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Cutright's Training Log - November 2019 Challenge's - Fire and Shelter  


Member Community Founder
855 Brass
Challenges: emergency shelter challenge level 1
Joined: 7 months ago
Posts: 40
25/11/2019 12:05 am  

Gentlemen, I put in 3.5 hours over three days on a friction fire in the sopping wet Ozarks and failed...I'll take you through that briefly so you might be aware of how horribly challenging and not reliable real, from scratch, in wet weather friction fire can be. And a side note here, I had help and input from two survival instructors while doing this. I've personally accomplished an ember 12 times, but never in these conditions.

Fire was achieved by producing shavings and hitting it with a ferro rod...which is nothing in comparison. Total time involved was about 5.5 minutes and five of that was in producing the curls to begin the fire.

Onto the failure:

Here's what we start with...take a length of cedar cut with a saw, a cedar limb about the size of my thumb, a green sapling for a bow and I found remnants of an ash tool handle and I split it to use as a socket.


I then split the cedar in two places to produce a hearth board. I took my blade and made it uniform in thickness.


I mated the spindle/drill to the hearth board by just going at it until the divot I dug with my blade became the shape of the spindle.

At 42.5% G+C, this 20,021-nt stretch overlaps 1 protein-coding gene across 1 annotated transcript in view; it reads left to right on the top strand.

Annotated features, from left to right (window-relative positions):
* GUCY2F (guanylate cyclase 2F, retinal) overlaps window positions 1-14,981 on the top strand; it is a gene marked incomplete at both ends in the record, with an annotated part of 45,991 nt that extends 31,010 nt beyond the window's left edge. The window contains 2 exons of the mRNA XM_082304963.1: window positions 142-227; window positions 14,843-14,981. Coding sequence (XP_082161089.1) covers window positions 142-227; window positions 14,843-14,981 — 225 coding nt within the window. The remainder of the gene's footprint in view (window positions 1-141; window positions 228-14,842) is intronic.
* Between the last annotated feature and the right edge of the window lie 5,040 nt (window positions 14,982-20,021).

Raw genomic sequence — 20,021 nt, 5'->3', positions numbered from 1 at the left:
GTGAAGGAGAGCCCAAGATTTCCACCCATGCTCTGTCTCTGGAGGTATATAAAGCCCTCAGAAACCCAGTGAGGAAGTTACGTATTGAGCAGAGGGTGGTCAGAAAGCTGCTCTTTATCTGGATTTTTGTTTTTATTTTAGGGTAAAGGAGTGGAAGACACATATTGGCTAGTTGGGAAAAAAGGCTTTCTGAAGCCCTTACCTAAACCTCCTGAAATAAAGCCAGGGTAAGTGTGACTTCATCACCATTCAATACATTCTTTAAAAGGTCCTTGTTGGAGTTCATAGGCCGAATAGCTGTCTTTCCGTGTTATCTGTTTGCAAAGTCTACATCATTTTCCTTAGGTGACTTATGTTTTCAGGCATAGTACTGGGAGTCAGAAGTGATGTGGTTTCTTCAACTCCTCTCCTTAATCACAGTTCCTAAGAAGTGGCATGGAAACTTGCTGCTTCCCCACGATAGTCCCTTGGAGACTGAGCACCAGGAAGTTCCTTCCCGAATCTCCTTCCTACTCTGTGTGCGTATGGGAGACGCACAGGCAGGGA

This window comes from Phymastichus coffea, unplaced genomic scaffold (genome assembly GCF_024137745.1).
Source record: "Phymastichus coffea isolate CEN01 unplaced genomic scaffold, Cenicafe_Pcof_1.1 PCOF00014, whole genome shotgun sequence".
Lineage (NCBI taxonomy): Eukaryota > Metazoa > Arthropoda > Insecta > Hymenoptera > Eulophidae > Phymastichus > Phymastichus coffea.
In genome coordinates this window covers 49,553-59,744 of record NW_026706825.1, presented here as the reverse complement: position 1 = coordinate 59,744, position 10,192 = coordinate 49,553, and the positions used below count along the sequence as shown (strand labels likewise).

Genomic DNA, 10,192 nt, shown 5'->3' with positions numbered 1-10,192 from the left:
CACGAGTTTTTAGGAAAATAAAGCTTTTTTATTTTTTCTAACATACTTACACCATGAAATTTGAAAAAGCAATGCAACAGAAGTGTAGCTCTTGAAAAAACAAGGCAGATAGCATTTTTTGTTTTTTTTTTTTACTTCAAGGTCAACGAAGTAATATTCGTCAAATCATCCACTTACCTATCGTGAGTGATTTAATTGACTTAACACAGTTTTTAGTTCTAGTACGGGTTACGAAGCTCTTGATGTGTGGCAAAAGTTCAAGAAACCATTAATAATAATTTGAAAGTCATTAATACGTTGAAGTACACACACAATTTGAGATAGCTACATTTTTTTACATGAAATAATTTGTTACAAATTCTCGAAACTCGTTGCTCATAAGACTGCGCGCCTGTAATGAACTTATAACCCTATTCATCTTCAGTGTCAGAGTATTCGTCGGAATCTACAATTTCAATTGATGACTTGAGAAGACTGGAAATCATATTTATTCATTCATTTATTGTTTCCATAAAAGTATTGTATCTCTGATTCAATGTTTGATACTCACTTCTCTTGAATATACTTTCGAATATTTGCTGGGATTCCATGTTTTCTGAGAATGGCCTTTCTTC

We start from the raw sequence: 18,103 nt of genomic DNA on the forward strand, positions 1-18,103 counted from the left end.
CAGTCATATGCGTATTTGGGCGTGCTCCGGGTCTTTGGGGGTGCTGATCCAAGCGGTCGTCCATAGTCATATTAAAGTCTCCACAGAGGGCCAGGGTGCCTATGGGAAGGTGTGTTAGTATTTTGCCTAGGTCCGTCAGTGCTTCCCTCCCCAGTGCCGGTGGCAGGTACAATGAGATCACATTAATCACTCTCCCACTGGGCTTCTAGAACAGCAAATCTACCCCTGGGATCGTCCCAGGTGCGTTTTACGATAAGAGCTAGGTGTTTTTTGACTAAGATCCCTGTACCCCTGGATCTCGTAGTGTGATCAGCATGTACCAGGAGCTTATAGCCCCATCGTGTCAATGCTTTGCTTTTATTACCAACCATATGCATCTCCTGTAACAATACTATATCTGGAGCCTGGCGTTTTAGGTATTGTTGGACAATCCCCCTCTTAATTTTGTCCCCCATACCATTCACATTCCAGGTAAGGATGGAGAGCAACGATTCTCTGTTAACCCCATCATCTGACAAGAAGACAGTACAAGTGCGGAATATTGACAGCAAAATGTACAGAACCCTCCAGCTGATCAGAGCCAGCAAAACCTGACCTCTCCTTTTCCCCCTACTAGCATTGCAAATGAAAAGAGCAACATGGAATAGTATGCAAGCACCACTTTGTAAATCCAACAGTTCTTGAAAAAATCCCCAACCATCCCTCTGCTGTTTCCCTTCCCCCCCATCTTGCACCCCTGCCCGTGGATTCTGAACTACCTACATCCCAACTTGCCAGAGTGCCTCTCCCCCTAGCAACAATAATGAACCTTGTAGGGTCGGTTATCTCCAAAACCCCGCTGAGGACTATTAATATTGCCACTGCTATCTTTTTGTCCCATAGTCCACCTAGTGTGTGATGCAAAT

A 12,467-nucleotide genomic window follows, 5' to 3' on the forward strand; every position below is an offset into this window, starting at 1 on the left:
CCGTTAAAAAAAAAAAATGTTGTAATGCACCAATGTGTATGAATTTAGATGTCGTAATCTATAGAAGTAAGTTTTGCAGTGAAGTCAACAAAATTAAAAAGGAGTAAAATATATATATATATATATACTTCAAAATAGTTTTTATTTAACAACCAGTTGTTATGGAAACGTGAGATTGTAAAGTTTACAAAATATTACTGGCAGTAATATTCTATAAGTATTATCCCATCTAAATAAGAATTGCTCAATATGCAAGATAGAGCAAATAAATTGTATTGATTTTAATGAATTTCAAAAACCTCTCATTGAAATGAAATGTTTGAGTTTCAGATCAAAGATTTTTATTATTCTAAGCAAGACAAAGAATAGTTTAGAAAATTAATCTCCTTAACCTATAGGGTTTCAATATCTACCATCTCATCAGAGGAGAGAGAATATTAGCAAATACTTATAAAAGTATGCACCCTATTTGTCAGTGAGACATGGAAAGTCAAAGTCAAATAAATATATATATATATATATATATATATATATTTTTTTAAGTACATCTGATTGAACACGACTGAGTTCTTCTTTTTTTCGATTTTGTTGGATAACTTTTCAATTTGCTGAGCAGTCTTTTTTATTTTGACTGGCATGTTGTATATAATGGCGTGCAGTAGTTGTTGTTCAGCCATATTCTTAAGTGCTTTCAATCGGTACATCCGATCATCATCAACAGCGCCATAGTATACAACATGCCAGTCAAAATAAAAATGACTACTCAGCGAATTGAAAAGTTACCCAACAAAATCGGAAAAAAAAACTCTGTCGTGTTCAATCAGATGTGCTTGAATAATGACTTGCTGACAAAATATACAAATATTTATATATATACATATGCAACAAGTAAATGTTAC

Once mated I cut about a 30 degree "v" from the edge to the center of the divot. Once cut, then I cut about 15 degree walls. There are here for two things. One is to cause the fine dust to be produces and the other is to collect the dust until the heat is produced to drop that ember into the dust.


That all failed on day one. On day two we began a new with a whole different set...after much sweat and A LOT of cussing I produced this hearth board. Notice the three attempts on the side you can't see. That was in the purple heartwood that is resinous. So I tried on the white side which is softer.


I SHARE THIS FAILURE WITH YOU TO DEMONSTRATE THAT THIS TECHNIQUE IS NOT DEPENDABLE IN ALL CIRCUMSTANCES AND IS NOT THE MOST RELIABLE IN VERY WET/SOAKED INVIRONMENTS. I'm not new to this technique, and although not a pro, have used sycamore, cedar and yucca successfully. I really, really wanted to do this the hard way and just couldn't.

What I could do, and quite easily was take home the silver medal. Here's me cutting up my first hearth board and setting it ablaze.



Setting it ablaze with laser eyes


And flames.


For the shelter challenge, I went with the plough point. I could have shaved my time down if I got sloppy, but this is an honest attempt without running.

This topic was modified 3 weeks ago 4 times by Cutright

Practitioner Admin
11318 Brass
Joined: 1 year ago
Posts: 301
25/11/2019 11:26 am  


This is great, thanks for posting it up! I've been meaning to find time to give these a go. Perhaps I can find some dry wood today and go for it.

"Man is still the first weapon of war" - Field Marshal Montgomery


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